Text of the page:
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As the Civil War continues to rage, America's president struggles with continuing carnage on the battlefield as he fights with many inside his own cabinet on the decision to emancipate the slaves.

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903 ( 141)
Won 2 Oscars. Another 105 wins & 222 nominations. See more awards »

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Storyline

In 1865, as the American Civil War winds inexorably toward conclusion, U.S. president Abraham Lincoln endeavors to achieve passage of the landmark constitutional amendment which will forever ban slavery from the United States. However, his task is a race against time, for peace may come at any time, and if it comes before the amendment is passed, the returning southern states will stop it before it can become law. Lincoln must, by almost any means possible, obtain enough votes from a recalcitrant Congress before peace arrives and it is too late. Yet the president is torn, as an early peace would save thousands of lives. As the nation confronts its conscience over the freedom of its entire population, Lincoln faces his own crisis of conscience -- end slavery or end the war. Written by Jim Beaver <jumblejim@prodigy.net>

Plot Summary | Plot Synopsis


Motion Picture Rating (MPAA)

Rated PG-13 for an intense scene of war violence, some images of carnage and brief strong language | See all certifications »

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Release Date:

16 November 2012 (USA)  »

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Box Office

Budget:

$65,000,000 (estimated)

Opening Weekend:

$944,308 (USA) (9 November 2012)

Gross:

$182,204,440 (USA) (19 April 2013)
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2.35 : 1
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Did You Know?

Trivia

Every major character in the film was a real person or at least a composite of real figures and the film strives to reflect the actual actions or thoughts of the historical figures. See more »

Goofs

In 1863, Secretary of War Edwin Stanton "commissioned" Tad Lincoln an artillery 2nd lieutenant. In the film, Tad wears the uniform of an infantry lieutenant colonel, outranking his brother, Captain Robert Lincoln, by two grades. See more »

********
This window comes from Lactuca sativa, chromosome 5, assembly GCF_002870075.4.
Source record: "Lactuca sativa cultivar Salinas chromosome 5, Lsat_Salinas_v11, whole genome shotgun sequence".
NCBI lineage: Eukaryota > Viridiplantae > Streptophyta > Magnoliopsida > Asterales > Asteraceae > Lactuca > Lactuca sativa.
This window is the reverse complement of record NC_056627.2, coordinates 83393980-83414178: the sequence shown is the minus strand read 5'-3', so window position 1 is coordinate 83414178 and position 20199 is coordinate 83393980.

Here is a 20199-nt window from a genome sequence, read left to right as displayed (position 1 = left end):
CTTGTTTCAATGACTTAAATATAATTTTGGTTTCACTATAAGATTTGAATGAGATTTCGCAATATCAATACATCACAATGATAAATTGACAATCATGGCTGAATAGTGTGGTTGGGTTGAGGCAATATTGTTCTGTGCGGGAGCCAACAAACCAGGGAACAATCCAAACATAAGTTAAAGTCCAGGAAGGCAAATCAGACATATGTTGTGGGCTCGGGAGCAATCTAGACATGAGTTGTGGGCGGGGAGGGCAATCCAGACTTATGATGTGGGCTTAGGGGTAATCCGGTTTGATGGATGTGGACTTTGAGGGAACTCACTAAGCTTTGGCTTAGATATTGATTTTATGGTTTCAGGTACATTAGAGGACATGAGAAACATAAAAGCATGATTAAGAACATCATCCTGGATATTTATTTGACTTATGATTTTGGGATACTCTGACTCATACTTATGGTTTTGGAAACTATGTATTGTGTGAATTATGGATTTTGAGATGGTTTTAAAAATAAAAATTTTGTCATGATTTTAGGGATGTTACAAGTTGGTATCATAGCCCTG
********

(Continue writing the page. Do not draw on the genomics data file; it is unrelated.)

Quotes

Abraham Lincoln: I am asking only that you disenthrall yourself from the slave powers. I will let you know when there is an offer on my desk for surrender. There's none before us now. What's before us now, that's the vote on the Thirteenth Amendment. It's going to be so very close. You see what you can do.
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Crazy Credits

No opening credits except for the main title. See more »

Connections

Featured in Democracy Now!: Presidential Inauguration 2013 (2013) See more »

Soundtracks

Three Forks of Hell
Performed and Arranged by Jim Taylor
Courtesy of Gourd Music
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User Reviews

 
Sigh. Daniel does it again
29 December 2012 | by (United States) – See all my reviews

I'm prepared to admit at this point that Daniel Day Lewis has succeeded to the title of most brilliant actor of his generation--and I do not say that lightly. But when I consider what he has done here--imbued the most sacred president in our history with such aching, gorgeous, complex humanity--seemingly without conscious effort on his part--I say give it to him.

His Lincoln is at once ordinary and divine, passionate and all too earthy...and he inhabits the role so fully that not beyond the first minute do you think to yourself that you are watching an actor and not the man himself. I admit, at the first speech, I rather expected the voice to be deeper and more commanding, but that wore off instantly, and Spielberg to his credit gets every scene note-perfect. The scene where soldiers on the field were quoting back to him the Gettysburg Address was heartbreaking--The big guns, to be sure, but everyone in the theater stopped breathing. Spielberg has the mood and light fine-tuned to the point that when the characters are donning shawls against the cold--this in the white house--you shiver. I can'think of a single actor who was not up to snuff, but James Spader as a rascally vote procurer stands out. Sally Field as the troubled Mary Todd Lincoln is a sympathetic gem, and her portrayal should go a long way towards explaining and perhaps inviting history's revision of that unhappy woman. The film focuses most on the nuts and bolts of legislative and presidential processes, and while that may be boring for some,it has such a ring of authenticity and research that it had me scrambling for the history books to check on things I hadn't known. This is the most difficult of all subjects to film, a dense scholarly work translated to popular culture, but it succeeds on all counts. See it, make your children go with you. You won't regret it.


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Dull, dull, dull, dull, dull craig-717
Hilarious liberal reaction to this film kingbingo
Why did it have to be so long? elixpoe
This movie should have been titled 'The Thirteenth Amendment.' timmarkell
I thought he hunted vampires? dirkhoekstra
Here's what I don't get objviewer
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